As funding for higher education continues to shrink in some states, more community colleges are considering charging differential tuition rates for their costly career and technology programs.
Most public colleges have historically charged single rates for undergraduate programs, with the idea being that part of their mission is to offer students a range of academic options at minimal cost. In recent years, a growing number of four-year colleges have started to impose differential tuition, not without some controversy, but the discussion is still new at most community colleges, and some fear the impact of such policies.
Pima Community College, in Tucson, Ariz., is exploring the idea after having its state appropriation cut by 30 percent in two years.
“It looks like we’ll have budget cuts for the foreseeable future,” said Roy Flores, the college’s chancellor. “Also, our local property taxes aren’t generating as much because property values have gone down and growth has pretty much been stagnant. As we get squeezed from every corner, I’m concerned about the future of our occupational programs and our ability to respond to people who get laid off and need new skills to get back on their feet.”
Last year, the college’s enrollment grew by nearly 14 percent. Flores noted that student demand is particularly high for occupational programs, such as those in the health sciences and engineering. These programs are often the most expensive to run because of the low student-teacher ratios they must maintain and the costly training equipment they require.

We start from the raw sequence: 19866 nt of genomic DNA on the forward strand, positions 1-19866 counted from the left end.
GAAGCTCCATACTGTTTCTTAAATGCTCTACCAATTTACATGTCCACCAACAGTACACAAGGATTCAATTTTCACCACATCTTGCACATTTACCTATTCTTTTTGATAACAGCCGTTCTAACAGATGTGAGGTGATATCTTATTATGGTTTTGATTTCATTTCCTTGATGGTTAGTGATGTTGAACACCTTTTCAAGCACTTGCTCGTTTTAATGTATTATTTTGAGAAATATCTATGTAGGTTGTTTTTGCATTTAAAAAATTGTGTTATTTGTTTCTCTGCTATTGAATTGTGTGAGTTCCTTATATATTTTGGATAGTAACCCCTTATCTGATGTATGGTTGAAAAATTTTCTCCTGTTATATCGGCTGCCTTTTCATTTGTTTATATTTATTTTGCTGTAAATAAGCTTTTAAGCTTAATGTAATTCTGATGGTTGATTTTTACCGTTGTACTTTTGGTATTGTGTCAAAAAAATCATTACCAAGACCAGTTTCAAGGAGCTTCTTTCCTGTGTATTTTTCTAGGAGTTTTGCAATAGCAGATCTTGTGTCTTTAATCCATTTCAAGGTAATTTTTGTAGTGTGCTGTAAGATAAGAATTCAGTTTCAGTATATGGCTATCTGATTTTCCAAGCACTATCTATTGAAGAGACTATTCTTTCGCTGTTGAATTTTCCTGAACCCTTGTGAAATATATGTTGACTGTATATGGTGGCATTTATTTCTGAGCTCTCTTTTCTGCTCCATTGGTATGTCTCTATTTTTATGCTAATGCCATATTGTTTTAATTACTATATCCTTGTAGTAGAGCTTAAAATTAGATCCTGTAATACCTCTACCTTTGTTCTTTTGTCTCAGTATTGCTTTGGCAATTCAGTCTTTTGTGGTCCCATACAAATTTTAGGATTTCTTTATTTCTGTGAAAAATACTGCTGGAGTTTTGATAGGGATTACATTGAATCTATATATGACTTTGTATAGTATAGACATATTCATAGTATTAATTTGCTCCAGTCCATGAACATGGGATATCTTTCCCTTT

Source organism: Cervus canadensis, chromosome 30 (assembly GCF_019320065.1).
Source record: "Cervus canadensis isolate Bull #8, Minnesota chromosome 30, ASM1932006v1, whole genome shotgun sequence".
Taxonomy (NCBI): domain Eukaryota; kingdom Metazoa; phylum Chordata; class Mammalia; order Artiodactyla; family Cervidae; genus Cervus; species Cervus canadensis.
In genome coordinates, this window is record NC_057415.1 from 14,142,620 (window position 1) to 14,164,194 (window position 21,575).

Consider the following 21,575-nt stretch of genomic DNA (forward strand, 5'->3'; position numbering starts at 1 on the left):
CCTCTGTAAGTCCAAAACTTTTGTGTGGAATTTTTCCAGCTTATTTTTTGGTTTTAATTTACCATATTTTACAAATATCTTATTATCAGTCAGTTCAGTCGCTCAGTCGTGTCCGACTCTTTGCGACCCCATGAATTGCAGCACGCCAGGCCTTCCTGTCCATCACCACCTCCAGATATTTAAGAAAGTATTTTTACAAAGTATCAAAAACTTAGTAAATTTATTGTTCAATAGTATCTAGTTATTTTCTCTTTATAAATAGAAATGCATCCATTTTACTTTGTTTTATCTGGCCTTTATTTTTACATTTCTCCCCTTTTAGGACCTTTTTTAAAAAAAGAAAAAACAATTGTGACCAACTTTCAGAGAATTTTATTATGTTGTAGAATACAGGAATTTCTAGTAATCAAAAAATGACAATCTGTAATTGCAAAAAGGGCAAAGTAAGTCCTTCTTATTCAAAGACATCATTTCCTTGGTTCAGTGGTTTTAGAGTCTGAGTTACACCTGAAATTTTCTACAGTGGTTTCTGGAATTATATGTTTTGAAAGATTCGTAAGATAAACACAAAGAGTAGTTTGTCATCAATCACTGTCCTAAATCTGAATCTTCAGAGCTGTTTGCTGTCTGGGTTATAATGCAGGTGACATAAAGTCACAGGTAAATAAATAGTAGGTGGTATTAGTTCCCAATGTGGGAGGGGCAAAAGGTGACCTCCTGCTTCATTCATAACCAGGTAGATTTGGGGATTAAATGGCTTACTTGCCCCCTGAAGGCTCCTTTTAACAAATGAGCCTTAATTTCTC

Currently, in-state tuition at Pima is $53 per credit hour. Since Flores only suggested the idea of differential tuition last month at a board meeting and college officials have not had a chance to fully investigate the idea, he was unsure how much more these high-demand programs might cost interested students.
“We’re not going to charge the actual cost of those courses,” Flores said. “That wouldn’t be good policy, and then the tuition would be way too high. We would just want to close up that gap a little bit. We have yet to do an analysis on this, but my back-of-the-envelope estimate would be that there would be somewhere between a 10 and 30 percent premium charged for these courses. And it would be phased in, of course, and not brought on all at once.”
Some of the college’s most popular programs, like nursing, which has a three-year waiting list, and avionics, would be among those charging a premium. Flores dismissed the notion that raising tuition for these programs might decrease student access to them.